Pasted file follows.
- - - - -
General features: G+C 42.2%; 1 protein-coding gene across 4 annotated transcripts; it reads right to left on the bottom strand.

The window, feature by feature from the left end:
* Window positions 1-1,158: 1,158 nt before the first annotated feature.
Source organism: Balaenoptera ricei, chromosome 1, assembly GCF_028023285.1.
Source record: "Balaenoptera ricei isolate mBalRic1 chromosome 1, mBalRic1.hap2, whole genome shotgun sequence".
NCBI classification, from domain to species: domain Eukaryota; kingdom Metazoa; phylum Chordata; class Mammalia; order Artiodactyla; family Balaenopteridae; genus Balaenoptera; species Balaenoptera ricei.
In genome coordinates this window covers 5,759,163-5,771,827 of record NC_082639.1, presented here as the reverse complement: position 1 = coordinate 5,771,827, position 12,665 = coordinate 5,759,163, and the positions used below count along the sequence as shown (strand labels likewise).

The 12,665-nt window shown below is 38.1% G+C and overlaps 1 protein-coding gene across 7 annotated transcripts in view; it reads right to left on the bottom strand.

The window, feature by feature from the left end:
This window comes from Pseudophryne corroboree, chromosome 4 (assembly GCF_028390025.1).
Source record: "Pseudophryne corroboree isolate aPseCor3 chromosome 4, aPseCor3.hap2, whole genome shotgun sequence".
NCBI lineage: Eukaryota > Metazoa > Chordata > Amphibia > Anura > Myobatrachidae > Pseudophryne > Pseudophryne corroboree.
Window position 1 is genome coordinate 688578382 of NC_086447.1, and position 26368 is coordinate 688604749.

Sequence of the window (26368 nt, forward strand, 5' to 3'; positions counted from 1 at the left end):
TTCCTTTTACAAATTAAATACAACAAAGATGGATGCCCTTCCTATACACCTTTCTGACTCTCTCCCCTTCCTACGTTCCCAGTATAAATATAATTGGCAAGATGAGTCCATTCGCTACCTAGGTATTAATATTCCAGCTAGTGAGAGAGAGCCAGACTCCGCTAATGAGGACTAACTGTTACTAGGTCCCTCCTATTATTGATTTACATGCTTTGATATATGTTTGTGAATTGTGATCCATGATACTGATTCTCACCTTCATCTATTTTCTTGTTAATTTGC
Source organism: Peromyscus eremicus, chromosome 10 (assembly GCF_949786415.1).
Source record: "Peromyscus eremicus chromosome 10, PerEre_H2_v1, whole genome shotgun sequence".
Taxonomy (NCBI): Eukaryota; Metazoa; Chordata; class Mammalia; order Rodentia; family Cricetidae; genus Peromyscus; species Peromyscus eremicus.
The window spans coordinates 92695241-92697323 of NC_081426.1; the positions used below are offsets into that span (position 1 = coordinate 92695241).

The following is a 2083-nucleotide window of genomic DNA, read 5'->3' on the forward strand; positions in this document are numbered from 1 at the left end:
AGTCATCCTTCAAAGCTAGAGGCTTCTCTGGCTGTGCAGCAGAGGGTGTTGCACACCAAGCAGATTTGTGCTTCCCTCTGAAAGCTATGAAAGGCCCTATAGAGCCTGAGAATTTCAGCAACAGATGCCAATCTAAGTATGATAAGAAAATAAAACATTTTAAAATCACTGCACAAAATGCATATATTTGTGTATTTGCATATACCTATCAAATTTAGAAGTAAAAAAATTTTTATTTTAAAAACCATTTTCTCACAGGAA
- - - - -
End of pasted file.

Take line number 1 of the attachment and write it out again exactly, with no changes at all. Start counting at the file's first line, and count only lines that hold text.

General features: G+C 42.2%; 1 protein-coding gene across 4 annotated transcripts; it reads right to left on the bottom strand.